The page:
Five Reasons Why the Newest iPhone is Entirely Unnecessary
New looks, updated cameras, more storage—so what! The newest iPhone talks a big game, but it’s nothing you can’t live without—especially if you’re already using an older model.
How do you use your smartphone? You might routinely check your Facebook app, send texts or calls, take pictures of your family members and friends, or set an alarm for the morning. The iPhone 12 has all of these features, but so does the iPhone 6, 7, and 8. Will the iPhone 12 make your pictures look better and help you hit snooze less just because it’s newer? We doubt it.
At the end of the day, an iPhone is an iPhone, and spending $1,000 on the newest model isn’t going to change that. Save your money for a vacation and let us convince you that the new iPhone just isn’t worth it.
Rejecting functional equipment is not normal
Imagine a world where, every year or so, a company designs a new microwave model, with new settings and a glossier handle. With the release of each new microwave, they go to great lengths to advertise just how magnificent their new model will be. They promise that settings like “warm up my tea” and “defrost a single veggie burger” will change the way you heat up food. And so, each year, tempted by the latest in kitchen appliances, people everywhere throw their old, perfectly functional machines in the garbage.
It just doesn’t make sense, does it? And yet, that’s exactly what we’re encouraged to do with our smartphones. New models come out touting bigger and better designs, convincing us that our current phones aren’t good enough any more.
But the truth is, there’s not much a brand new iPhone can give us that we can’t get from a phone we already have, or from a gently used older model. How does saving $750+ sound? Then keep your current phone or shop sustainably by choosing a used model.
You’re not a photographer
A picture may be worth a thousand words, but unless you’re a photographer, it’s probably not worth a thousand dollars. One of the main selling points for newer iPhone models is the upgraded camera. Rumor has it that the new iPhone 12 Pro — which starts at $999 — will have a LiDAR camera that can sense light for better photos.
Well that’s just great — if you’re a professional photographer or a wannabe Instagram influencer. For the rest of us, a ridiculously fancy camera doesn’t seem like a big enough incentive to fork up the money for an upgrade — especially when models like the iPhone 6 are still out there taking perfectly good pictures.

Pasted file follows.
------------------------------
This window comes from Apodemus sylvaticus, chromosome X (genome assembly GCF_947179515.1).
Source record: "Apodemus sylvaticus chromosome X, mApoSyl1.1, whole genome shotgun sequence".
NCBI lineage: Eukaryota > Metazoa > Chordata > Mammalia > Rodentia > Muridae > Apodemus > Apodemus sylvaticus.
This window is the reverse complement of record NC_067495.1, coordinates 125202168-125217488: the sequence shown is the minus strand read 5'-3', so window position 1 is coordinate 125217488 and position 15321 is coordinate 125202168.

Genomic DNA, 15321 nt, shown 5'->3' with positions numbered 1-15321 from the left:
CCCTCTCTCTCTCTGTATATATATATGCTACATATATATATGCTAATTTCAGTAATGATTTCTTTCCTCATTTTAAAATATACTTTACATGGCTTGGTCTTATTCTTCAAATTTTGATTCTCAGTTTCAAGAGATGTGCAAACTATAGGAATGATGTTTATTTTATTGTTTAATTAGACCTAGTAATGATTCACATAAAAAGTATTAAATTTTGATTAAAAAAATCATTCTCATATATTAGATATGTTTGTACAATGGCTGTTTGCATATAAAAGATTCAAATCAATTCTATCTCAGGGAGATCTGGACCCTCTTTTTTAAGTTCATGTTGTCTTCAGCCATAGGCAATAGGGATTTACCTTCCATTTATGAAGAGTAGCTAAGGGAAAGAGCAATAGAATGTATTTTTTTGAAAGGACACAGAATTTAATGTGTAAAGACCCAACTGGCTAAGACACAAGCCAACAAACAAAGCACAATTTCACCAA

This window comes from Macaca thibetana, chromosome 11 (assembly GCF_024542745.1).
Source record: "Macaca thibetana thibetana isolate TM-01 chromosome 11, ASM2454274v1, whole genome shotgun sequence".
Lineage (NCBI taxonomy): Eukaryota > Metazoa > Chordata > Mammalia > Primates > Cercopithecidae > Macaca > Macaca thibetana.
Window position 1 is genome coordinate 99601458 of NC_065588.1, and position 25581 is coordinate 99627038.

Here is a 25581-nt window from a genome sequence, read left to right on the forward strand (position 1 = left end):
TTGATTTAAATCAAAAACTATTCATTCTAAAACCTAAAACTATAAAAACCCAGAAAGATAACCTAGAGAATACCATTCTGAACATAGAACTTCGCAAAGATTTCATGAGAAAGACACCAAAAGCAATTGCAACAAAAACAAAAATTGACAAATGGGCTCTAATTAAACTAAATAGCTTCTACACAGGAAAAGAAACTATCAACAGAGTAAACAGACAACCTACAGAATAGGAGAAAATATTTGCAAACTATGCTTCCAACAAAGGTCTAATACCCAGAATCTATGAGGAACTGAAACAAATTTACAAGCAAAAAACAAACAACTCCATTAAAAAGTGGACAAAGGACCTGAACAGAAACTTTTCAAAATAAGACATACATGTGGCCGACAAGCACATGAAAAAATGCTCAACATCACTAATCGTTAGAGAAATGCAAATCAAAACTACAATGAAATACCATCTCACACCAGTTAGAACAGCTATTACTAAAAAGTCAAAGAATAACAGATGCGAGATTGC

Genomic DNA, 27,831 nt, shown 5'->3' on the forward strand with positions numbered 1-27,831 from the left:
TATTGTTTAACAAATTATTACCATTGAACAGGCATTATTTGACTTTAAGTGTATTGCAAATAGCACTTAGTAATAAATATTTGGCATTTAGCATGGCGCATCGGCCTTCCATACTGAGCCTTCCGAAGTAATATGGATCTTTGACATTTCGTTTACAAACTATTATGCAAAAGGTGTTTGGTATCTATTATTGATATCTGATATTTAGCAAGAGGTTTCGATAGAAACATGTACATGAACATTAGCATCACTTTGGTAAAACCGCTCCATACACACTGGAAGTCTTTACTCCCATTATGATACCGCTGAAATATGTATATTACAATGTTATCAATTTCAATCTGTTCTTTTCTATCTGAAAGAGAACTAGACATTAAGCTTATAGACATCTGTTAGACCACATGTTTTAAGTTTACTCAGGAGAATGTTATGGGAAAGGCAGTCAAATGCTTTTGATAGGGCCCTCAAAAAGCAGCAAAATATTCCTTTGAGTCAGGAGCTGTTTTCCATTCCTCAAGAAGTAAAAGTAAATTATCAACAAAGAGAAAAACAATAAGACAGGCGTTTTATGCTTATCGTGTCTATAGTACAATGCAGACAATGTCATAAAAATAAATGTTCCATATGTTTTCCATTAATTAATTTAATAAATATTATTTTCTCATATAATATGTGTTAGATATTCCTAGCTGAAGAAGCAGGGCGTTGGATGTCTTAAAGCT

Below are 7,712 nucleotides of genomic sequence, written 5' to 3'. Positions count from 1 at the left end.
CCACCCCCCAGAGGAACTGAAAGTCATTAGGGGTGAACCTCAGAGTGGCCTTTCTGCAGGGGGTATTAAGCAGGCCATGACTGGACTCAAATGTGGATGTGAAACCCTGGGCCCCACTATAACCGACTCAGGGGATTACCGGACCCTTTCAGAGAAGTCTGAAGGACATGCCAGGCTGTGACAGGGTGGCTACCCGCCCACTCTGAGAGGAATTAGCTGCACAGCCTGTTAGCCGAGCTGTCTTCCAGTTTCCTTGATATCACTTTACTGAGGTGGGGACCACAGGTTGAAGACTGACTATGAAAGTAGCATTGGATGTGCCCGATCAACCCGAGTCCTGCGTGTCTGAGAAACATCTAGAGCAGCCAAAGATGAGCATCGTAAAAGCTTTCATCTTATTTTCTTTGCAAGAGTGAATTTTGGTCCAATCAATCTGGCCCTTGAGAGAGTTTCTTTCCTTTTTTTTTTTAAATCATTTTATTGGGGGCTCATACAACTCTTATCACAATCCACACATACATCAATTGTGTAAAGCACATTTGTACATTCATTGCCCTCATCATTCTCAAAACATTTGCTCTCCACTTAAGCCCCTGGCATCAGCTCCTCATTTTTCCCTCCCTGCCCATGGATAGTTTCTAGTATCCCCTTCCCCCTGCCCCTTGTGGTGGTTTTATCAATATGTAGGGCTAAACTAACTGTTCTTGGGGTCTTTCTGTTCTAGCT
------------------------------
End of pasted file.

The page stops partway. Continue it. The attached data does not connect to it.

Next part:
Low batteries and storage aren’t the end of the world
A lot of people think they need to retire their current phone in favor of a brand-new model because of low storage space or a weak battery when, in fact, neither of these things signal the end of a phone’s life.
If your smartphone has been losing its battery charge more quickly, consider planning ahead a little better instead of rushing to buy a new model. Phones can be cased in battery pack cases for an extra power boost. Alternatively, you can keep a portable charger in your bag for when you’re on the go. It’s also possible to have the battery in your phone replaced for significantly less than the cost of the new iPhone. Besides, the iPhone 12 is reported to have a reduced battery capacity, so what good will that do you?
If storage space is your concern, there are similar practical solutions to take. For one thing, you can regularly dump photos and videos from your iPhone onto a computer and back them up there in order to keep the phone free of clutter. You might also be housing more apps than you need. Check your phone’s current storage use by going to Settings, then General, then Storage. There, you’ll see a list of recommendations to free up storage on your phone. Trust us, this method is much simpler and less costly than replacing your phone with the unnecessary iPhone 12.
It’s just another gadget
The media likes to treat iPhones like they’re less of a technology and more of a cult that we need to follow. It’s as though iPhones are leading us into a better future, and the only way to keep up is by buying the latest development.
In reality, an iPhone is just a smartphone, which is just a tiny computer, which is just a gadget like any other. Set the phone out of your mind and consider other gadgets in your house. For instance, you probably have a calculator in the kitchen or office drawer, one that you might use to convert recipes into larger portions, or to balance your checkbook. Do you buy a new calculator every year just because someone designs a new one with a few extra buttons you’ll never use? No! You replace the batteries when needed and keep on keeping on with that same little math machine.
Chances are, the calculator you use has been in the family longer than you can remember. Why should it be different with an iPhone? Like any other device, this little tool is a machine that can last a long time if it’s cared for properly. If it ain’t broke, don’t replace it with an expensive new model for no reason.
There are hundreds of perfectly good iPhone 6s on sale for less
Sometimes things do break, and that’s just a fact of life. But many breaks are fixable. That’s where Sage comes in. We hate to see waste, especially when it’s perfectly good iPhones getting tossed in the garbage like they have nothing left to offer. Instead of throwing out usable iPhones, we take them to get professionally refurbished, unlocked, and cleared of data. Then we clean them, sanitize them, package them up neatly, and sell these like-new phones for a small fraction of the price of the new iPhone.
It’s better for the environment, better for your wallet, and makes more sense all around than waiting in line for the new iPhone with fancy new features that — let’s face it — you probably won’t even notice.